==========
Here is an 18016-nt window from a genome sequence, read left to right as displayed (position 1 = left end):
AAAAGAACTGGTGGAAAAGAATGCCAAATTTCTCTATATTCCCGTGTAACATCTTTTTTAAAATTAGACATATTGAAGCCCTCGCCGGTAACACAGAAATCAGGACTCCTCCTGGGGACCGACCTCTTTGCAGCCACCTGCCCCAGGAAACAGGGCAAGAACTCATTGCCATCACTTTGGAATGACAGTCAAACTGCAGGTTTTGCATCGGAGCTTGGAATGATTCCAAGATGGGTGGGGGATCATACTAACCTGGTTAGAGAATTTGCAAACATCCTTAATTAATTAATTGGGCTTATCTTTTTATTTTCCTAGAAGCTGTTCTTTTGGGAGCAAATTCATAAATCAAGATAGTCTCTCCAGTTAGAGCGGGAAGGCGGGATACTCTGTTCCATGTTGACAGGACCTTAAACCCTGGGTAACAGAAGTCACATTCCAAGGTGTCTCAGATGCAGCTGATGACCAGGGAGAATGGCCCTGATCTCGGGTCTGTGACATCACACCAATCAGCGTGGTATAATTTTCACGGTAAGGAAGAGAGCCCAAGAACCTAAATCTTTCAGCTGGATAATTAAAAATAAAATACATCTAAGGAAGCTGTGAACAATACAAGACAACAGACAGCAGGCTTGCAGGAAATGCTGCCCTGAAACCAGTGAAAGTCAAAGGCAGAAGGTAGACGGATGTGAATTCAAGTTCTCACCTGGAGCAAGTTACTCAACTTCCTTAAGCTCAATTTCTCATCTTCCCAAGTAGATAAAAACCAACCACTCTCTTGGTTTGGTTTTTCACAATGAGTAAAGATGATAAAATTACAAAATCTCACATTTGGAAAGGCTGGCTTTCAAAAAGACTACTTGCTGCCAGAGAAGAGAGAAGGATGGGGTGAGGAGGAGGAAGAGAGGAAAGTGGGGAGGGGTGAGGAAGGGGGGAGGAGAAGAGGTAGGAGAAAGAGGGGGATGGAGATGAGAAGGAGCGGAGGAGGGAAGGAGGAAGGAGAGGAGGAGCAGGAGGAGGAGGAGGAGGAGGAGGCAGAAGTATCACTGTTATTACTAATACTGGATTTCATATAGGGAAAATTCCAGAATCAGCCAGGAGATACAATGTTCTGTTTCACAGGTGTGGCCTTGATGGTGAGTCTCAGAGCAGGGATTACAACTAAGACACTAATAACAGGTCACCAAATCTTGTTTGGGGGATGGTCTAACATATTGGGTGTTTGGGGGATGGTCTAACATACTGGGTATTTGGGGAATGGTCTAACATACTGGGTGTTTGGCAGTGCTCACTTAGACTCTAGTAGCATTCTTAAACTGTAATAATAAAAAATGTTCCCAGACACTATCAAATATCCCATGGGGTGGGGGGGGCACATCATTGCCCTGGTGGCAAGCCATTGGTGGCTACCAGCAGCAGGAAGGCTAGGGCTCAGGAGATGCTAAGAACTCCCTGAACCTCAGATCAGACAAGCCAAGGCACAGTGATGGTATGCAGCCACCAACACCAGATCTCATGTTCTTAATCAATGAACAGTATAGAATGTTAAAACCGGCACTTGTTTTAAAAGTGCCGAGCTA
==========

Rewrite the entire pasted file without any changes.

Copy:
Here is an 18016-nt window from a genome sequence, read left to right as displayed (position 1 = left end):
AAAAGAACTGGTGGAAAAGAATGCCAAATTTCTCTATATTCCCGTGTAACATCTTTTTTAAAATTAGACATATTGAAGCCCTCGCCGGTAACACAGAAATCAGGACTCCTCCTGGGGACCGACCTCTTTGCAGCCACCTGCCCCAGGAAACAGGGCAAGAACTCATTGCCATCACTTTGGAATGACAGTCAAACTGCAGGTTTTGCATCGGAGCTTGGAATGATTCCAAGATGGGTGGGGGATCATACTAACCTGGTTAGAGAATTTGCAAACATCCTTAATTAATTAATTGGGCTTATCTTTTTATTTTCCTAGAAGCTGTTCTTTTGGGAGCAAATTCATAAATCAAGATAGTCTCTCCAGTTAGAGCGGGAAGGCGGGATACTCTGTTCCATGTTGACAGGACCTTAAACCCTGGGTAACAGAAGTCACATTCCAAGGTGTCTCAGATGCAGCTGATGACCAGGGAGAATGGCCCTGATCTCGGGTCTGTGACATCACACCAATCAGCGTGGTATAATTTTCACGGTAAGGAAGAGAGCCCAAGAACCTAAATCTTTCAGCTGGATAATTAAAAATAAAATACATCTAAGGAAGCTGTGAACAATACAAGACAACAGACAGCAGGCTTGCAGGAAATGCTGCCCTGAAACCAGTGAAAGTCAAAGGCAGAAGGTAGACGGATGTGAATTCAAGTTCTCACCTGGAGCAAGTTACTCAACTTCCTTAAGCTCAATTTCTCATCTTCCCAAGTAGATAAAAACCAACCACTCTCTTGGTTTGGTTTTTCACAATGAGTAAAGATGATAAAATTACAAAATCTCACATTTGGAAAGGCTGGCTTTCAAAAAGACTACTTGCTGCCAGAGAAGAGAGAAGGATGGGGTGAGGAGGAGGAAGAGAGGAAAGTGGGGAGGGGTGAGGAAGGGGGGAGGAGAAGAGGTAGGAGAAAGAGGGGGATGGAGATGAGAAGGAGCGGAGGAGGGAAGGAGGAAGGAGAGGAGGAGCAGGAGGAGGAGGAGGAGGAGGAGGCAGAAGTATCACTGTTATTACTAATACTGGATTTCATATAGGGAAAATTCCAGAATCAGCCAGGAGATACAATGTTCTGTTTCACAGGTGTGGCCTTGATGGTGAGTCTCAGAGCAGGGATTACAACTAAGACACTAATAACAGGTCACCAAATCTTGTTTGGGGGATGGTCTAACATATTGGGTGTTTGGGGGATGGTCTAACATACTGGGTATTTGGGGAATGGTCTAACATACTGGGTGTTTGGCAGTGCTCACTTAGACTCTAGTAGCATTCTTAAACTGTAATAATAAAAAATGTTCCCAGACACTATCAAATATCCCATGGGGTGGGGGGGGCACATCATTGCCCTGGTGGCAAGCCATTGGTGGCTACCAGCAGCAGGAAGGCTAGGGCTCAGGAGATGCTAAGAACTCCCTGAACCTCAGATCAGACAAGCCAAGGCACAGTGATGGTATGCAGCCACCAACACCAGATCTCATGTTCTTAATCAATGAACAGTATAGAATGTTAAAACCGGCACTTGTTTTAAAAGTGCCGAGCTA